standards and sizes and can be replaced easily in any part of world
•     Sugar produced is crystal white manufacture through suspiration or carbonation process
•     Our sugar plants are equipped with captive power generation having steam               is used to run the turbines and the
exhaust steam is used for the process requirement haggises being the waste of sugarcane
•     Our sugar plants are equipped with both air pollution control as well as water pollution control equipment.

       The sugar industry in India has been playing an important role in the economic development of the country. The sugar
industry is seasonal and operators for 120 to 240 days in a year, beginning from early November and ending in May. Large
volumes of effluents are produced during the manufacture of sugar and they contain a high pollution potential. As these
wastes are disposed of on land or into water bodies in the non-monsoon period, extreme pollution of small rivers and foul
smell in the vicinity of the sugar mills commonly noticed.
                                                  COMPANY PROFILE


                                         Perambalur sugar mills ltd.., is a subsidiary unit of Tamil Nadu sugar corporation Ltd..,
it is situated in Eraiyur village. About20 Kms away from Perambalur on Trichy-Chennai National Highways in an extent of
133 acres of land. This is an agro based industry. Sugar cane being the raw material. Crushing operation will be going on for
about six months every year and the remaining period will be utilized for overhauling of the machinery. The factory had its
maiden crushing during 1977-78 season with n installed capacity of 120 tones of cane per day.

                                       Taluka                                                                          District
       1. Perambalur                                                                                     Perambalur
       2. Veppanthattai                                                                                  Veppanthattai
       3. Kunnam                                                                                                     Kunnam
       4. Ariyalur                                                                                                   Ariyalur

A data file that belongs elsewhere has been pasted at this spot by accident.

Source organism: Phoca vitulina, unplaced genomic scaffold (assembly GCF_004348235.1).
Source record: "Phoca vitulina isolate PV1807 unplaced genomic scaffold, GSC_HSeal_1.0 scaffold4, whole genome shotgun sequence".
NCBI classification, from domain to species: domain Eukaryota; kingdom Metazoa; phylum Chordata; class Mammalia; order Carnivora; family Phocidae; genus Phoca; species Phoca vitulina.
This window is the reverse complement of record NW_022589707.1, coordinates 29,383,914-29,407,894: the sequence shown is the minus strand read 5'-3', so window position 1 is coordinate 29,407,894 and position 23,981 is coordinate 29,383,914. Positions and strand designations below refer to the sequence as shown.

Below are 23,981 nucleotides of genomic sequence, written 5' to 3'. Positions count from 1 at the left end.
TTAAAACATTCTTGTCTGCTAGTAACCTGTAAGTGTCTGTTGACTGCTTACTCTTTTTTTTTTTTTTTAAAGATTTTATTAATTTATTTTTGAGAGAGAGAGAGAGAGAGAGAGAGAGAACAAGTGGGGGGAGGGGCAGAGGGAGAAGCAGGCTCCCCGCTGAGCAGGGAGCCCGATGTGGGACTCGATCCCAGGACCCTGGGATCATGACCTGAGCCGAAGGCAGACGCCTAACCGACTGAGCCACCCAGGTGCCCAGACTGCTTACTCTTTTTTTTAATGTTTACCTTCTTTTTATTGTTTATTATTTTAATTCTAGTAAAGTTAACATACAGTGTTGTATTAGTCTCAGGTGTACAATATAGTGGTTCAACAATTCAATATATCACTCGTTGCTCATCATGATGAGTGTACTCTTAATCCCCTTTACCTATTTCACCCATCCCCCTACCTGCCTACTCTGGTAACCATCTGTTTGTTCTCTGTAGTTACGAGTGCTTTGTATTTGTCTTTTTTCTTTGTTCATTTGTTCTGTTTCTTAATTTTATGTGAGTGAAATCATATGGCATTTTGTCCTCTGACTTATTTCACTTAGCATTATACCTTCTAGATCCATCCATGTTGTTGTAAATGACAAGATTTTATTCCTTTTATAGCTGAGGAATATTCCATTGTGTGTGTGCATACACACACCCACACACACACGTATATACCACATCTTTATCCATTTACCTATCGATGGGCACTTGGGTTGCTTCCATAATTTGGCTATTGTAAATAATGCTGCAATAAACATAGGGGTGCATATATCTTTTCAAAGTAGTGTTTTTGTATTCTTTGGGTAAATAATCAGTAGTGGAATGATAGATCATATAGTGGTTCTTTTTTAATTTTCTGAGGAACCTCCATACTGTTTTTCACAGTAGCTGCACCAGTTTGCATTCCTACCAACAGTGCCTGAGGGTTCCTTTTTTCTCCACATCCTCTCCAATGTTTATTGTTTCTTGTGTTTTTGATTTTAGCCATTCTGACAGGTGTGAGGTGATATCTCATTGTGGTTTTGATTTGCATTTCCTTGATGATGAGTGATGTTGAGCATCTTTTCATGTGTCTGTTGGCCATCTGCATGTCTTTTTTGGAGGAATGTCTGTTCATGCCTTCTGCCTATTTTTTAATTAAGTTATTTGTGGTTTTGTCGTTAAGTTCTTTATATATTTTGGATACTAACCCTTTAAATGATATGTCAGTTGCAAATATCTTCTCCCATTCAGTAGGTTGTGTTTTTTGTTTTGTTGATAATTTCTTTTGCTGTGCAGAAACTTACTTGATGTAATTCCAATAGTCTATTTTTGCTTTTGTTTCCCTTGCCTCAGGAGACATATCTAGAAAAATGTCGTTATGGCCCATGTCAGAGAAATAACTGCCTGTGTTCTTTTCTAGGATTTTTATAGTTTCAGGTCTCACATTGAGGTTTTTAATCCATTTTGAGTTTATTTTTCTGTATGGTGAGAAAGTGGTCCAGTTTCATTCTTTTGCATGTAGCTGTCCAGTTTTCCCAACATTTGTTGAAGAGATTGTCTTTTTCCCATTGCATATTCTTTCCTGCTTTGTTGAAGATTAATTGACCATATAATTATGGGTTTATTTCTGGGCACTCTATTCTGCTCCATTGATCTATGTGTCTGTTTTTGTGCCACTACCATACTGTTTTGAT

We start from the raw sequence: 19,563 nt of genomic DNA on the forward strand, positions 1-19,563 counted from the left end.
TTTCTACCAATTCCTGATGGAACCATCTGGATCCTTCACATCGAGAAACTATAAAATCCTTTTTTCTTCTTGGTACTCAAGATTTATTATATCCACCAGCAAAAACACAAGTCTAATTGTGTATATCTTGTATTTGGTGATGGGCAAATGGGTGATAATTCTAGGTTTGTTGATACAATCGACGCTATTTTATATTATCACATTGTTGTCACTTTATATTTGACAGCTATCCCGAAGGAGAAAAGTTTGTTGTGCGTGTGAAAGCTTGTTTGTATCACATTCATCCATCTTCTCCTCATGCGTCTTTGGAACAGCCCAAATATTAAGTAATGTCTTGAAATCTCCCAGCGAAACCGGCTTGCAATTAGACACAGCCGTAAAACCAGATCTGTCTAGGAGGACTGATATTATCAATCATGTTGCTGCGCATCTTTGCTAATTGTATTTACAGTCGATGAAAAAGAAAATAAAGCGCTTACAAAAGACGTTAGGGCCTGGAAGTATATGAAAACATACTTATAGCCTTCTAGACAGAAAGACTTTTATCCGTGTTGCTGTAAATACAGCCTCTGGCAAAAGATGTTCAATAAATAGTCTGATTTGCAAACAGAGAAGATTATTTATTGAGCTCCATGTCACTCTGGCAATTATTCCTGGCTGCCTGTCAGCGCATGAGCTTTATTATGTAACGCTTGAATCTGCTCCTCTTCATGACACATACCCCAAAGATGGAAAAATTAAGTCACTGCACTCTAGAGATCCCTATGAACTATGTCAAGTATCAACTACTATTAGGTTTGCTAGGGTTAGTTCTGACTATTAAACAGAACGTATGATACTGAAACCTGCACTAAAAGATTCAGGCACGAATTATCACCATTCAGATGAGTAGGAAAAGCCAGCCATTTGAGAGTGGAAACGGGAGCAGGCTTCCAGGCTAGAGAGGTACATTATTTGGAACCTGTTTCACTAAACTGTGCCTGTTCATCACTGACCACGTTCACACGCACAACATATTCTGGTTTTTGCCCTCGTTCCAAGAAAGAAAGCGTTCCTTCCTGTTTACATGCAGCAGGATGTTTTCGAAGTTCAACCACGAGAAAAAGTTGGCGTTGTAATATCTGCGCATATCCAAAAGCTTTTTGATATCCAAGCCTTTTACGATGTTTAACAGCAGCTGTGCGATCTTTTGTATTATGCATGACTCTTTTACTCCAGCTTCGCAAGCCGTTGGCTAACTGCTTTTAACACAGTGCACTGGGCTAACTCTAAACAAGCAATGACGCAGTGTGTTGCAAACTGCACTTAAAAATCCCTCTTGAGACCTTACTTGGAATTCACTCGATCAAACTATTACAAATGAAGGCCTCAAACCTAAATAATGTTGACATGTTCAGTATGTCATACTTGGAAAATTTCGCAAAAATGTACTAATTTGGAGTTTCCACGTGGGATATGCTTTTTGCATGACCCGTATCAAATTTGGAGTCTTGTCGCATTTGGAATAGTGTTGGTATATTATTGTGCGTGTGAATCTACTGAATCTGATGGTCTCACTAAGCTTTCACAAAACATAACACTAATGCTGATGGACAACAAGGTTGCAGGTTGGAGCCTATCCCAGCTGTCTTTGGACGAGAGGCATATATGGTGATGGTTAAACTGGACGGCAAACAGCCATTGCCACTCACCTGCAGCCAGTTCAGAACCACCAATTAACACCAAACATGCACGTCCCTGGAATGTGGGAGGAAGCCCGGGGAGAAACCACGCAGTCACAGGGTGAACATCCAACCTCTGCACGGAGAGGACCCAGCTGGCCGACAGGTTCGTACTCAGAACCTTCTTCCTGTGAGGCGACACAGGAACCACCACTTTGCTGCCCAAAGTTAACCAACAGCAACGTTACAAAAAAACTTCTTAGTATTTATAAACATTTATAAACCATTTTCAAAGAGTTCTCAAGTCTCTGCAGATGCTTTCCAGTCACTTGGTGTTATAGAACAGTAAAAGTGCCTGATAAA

5. Senthurai                                                                                                  Senthurai
       6. Athur (Thalaivasal&Gangavalli)                                                            Salem
       7. Kallakurichy (52 villages)


           The installed capacity of the mill was expanded during 1989-90 from 1250 TCD to 3000 TCD and crushing at
expanded capacity was start on 06.11.1990. The loans received from financial institutions for expansion have been fully

             The mills is being administered by the Board Of Directors of Perambalur sugar mills Ltd., At
Unit level, the execute administration is being carried out by the Chief Executive subject to the control and
supervisions of the Chairman & Managing Director, Perambalur sugar mills ltd., the following departments
are functioning in the mills:


           We all us at per commit ourselves to consistency manufacture and deliver sugar of quality that
comply with National and International Standards by.

• Strict adherence to product quality requirement and quality management system.
• On going Training and effective communication .
• Team effort and contribution by individuals in continual improvement programme.
             Planning high sugar variety cane to get recovery about 10%
             On time delivery o customers
             Modernization of plant and machinery

                                                 SUGAR POLICY:

             One sugar is 12 months from October to September. The actual crushing will depend upon the availability of
sugar cane. This will normally be about 6 months in a year.


Statutory Minimum price

              The government of India fixes the statutory minimum cane price the sugar cane control order, 1966. This price
as to be paid by the sugar mill within 14 days from the date of supply of cane failing which interest at the rate of 15% will
have to be paid to the cane growers till the date of payment. The statutory minimum cane price is fixed by the government of
India for the recovery of 9.50%.
The cane price is fixed for a sugar mills based on the peak period recovery of the mill. The peak period recovery refers to the
average recovery obtained from 1st December to 31st March of the proceeding season. The statutory minimum price for 1998-
99 for Perambalur sugar mills was Rs. 539.40 per tone.
              The state government announce cane price every over and above the statutory minimum price fixed by
the government of the India and this price is the known as state advised price. The state advised price (S.A.P) for
1998-99 for this mills was Rs.702.50 linked to 8.5% recovery. The –cane price fixed by the government and paid by
the mills since 1989-90 are furnished in Annexure-II.


              Initially the Govt. of India fixed the statutory minimum price for sugarcane for a particular season based
on the peak period recovery of the previous season. At the end of every season, the final cane price payable to the
cane growers for a season is being computed under clause 5A of the sugarcane control order, 1966. For working out
this final price, the Govt. of „L‟ factor.
        The sales realization of sugar out of a particular season‟s sugar is matched with the cost of production and the
surplus is being shared between the sugar producers and growers @50.50. While announcing the final cane price, the
statutory minimum price initially paid is deducted.


             The co-operative and public sector sugar ill Tamil Nadu are also in the/ practice of declaring an
incentive cane price for the cane drawn in a particular season to enthuse the growers to bring in more area under